Julia Nagel/Sun Photography Editor

Sophomores reflect upon the transition into their second year at Cornell and offer advice to the Class of 2026.

September 1, 2022

Sophomores on Transition Into Second Year: New Housing, Socializing, Advice

Print More

Cornell’s first-year student dormitories are all located on North Campus, providing new students the opportunity to meet their class and form friendships with those around them. During their sophomore year, students may live in different areas on Cornell’s campus, including Greek life housing and West Campus. 

As the 2022-2023 academic year begins, sophomore Cornellians have reported varying experiences with their adjustment back to school.

Rita Stachurski ’25, who lived in Jameson Hall last year, said she feels isolated living in Ganędagǫ: this year. 

“I’m separated from most of my friends who are either in sorority houses or on West, so I’ve had some difficulty adjusting to the new environment,” Stachurski said.

Similar to Stachurski, Mana Setayesh ’25, who now lives in her sorority house, said that her new living situation has also posed some social challenges.

“I met a lot of my closest friends in my dorm, especially since I couldn’t join greek life until second semester,” Setayesh said. “Not living with those people has definitely been a big change, and I’ve found myself having to actually schedule times to see them once every few weeks instead of just running into them every day.”

Although the transition to sophomore-year housing has proven difficult for some students, Nicholas Varela ’25 is finding his adjustment to sophomore year much easier than the past. 

“In freshman year, you learn so much about how to balance friends, classes, extracurriculars and sleep. You learn what classes you like, what majors you want to explore and what you want your friends to be like,” Varela said. “You enter sophomore year with a lot more figured out.”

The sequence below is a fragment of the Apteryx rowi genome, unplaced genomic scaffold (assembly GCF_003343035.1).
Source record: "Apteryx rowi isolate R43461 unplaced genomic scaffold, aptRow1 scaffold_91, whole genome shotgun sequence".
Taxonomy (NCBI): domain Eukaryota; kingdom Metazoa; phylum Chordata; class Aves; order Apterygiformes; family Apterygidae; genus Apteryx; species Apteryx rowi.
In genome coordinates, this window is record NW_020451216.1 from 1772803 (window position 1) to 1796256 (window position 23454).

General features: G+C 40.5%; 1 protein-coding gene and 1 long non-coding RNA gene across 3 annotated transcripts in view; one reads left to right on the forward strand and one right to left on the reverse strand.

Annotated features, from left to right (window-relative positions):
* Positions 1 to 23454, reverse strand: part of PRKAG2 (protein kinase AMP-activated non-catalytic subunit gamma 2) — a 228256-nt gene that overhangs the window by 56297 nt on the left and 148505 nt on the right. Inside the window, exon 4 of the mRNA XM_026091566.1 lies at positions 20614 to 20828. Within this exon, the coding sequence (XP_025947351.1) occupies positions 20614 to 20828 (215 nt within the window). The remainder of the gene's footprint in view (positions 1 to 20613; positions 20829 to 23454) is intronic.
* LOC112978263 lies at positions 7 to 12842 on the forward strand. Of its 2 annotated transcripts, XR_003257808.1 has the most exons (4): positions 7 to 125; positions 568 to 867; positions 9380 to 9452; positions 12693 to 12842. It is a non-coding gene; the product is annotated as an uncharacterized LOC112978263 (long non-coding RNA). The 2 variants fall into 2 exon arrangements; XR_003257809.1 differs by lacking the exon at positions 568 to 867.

Like Varela, Setayesh said she feels more comfortable at Cornell at the start of her second year.

“It’s definitely easier to transition back to Cornell this year. The little things feel a lot less awkward, even something as simple as walking to the shower in my bathrobe,” Mana said. “Knowing things like my favorite places to eat and where my classes are make it a lot easier in general.”  

Looking back on their first years, several sophomores offered some advice to the Class of 2026.

“No one is expecting you to have everything down yet. Enjoy the novelness of everything, and how excited all your peers are to meet each other,” Varela said. “My biggest piece of advice is to talk to upperclassmen, whether that is a teaching assistant or someone from a club you’re in.”

Stachurski also stressed the importance of being open to meeting new people. 

“Freshmen definitely talk to anyone and everyone,” Stachurski said. “Nobody has solid friends yet, so everybody is open minded and more than willing to talk.” 

Julia Salatti ’25 shared her academic advice and stressed the importance of balancing a busy schedule. 

“Cornell has a reputation of being academically challenging for a reason,” Salatti said. “Practicing self care is so important. Don’t overwork yourself to the point of exhaustion.”